At least 115 bodies that were improperly stored have been found at a building owned by a funeral home that offers “green” burials, authorities in Colorado announced Friday.
The bodies were found Wednesday at the Return to Nature Funeral Home in Penrose, Fremont County Sheriff Allen Cooper said Friday during a news conference.
Cooper called the discovery of the bodies “horrific” and “disturbing.”
No arrests have been made, Cooper said. Authorities don’t want to speculate on charges, although Cooper mentioned officials are in contact with local and federal prosecutors.
The investigation is his office’s “highest priority,” Cooper said.
The Colorado Bureau of Investigation and FBI are assisting in the probe, officials said.
Colorado Gov. Jared Polis on Thursday made a disaster declaration of the site to free up state agencies for assistance, Cooper said.
Fremont County Coroner Randy Keller, who also spoke at Friday’s media briefing, said removing the bodies from the funeral home and identifying them through fingerprints, medical or dental records, or DNA, will be a long process.
“With the number of decedents we have in this facility, and the identification process that needs to be completed, this could take several months,” Keller said. “I want to assure everyone that the loved ones in this facility will be treated with the utmost care and respect. Our hearts go out to everyone impacted by this tragedy, and we will take every measure possible to get families the answers they deserve.”
Once bodies are identified, families of the deceased will be notified as “soon as possible,” Keller said.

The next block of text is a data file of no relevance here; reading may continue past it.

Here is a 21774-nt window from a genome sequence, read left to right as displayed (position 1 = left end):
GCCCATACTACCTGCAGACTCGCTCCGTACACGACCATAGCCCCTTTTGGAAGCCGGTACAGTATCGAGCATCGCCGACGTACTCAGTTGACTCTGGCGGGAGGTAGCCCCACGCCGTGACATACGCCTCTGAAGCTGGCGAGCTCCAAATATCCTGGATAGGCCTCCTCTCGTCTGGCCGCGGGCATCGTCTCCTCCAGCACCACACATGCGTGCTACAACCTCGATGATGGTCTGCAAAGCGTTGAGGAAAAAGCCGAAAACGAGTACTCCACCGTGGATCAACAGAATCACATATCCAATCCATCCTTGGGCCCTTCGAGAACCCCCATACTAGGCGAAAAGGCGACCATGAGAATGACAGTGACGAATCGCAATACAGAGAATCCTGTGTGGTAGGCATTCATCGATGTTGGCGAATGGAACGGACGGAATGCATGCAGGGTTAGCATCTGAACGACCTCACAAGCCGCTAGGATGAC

Deputies were first dispatched to a building on Tuesday to investigate reports of a suspicious incident, the sheriff’s office said in a news release Thursday. When they arrived, they learned the building was owned by the Return to Nature Funeral Home based in Colorado Springs, it said.
The following day, the sheriff’s office executed a search warrant at the property, along with the Fremont County Coroner’s Office and the Colorado Department of Regulatory Agencies, and found human remains were being “improperly stored” at the site.
The sheriff’s office did not state what condition the bodies were in, but said a “criminal investigation” was underway.
The Return to Nature Funeral Home did not immediately respond to an overnight request for comment from NBC News. Overnight phone calls to a line that the funeral home states is available 24 hours a day also went unanswered and the voicemail inbox was full.
On its website, the funeral home says its “Mission has ALWAYS been Green Burial.”
“Green Burial is a natural way of caring for your loved one with minimal environmental impact,” the website states, adding: “Green Burial aids in the conservation of natural resources, reduction of carbon emissions and the preservation of habitat, WITHOUT the use of harsh embalming chemicals, metallic, plastic or unnatural items.”
Under Colorado law, green burials are legal, but remains that are not buried within 24 hours must be properly refrigerated. The funeral home appears to reflect this on its website, stating: “In the state of Colorado within 24 hours the body must be either embalmed or placed in a regulated temperature controlled environment, meaning under refrigeration, dry ice, etc…”
Nearby residents told The Associated Press that a putrid smell had emanated from the building.
“We just assumed it was a dead animal,” Joyce Pavetti, 73, told the news agency. She said she saw lights from law enforcement swarming the building Wednesday night and knew something was amiss.
The sheriff’s office asked that family members of deceased loved ones left in the care of the funeral home contact them by email at email@example.com or by phone through the Fremont Emergency Management call line at (719)-276-7421.
“This is an active investigation with resources being brought in from several different agencies,” it said.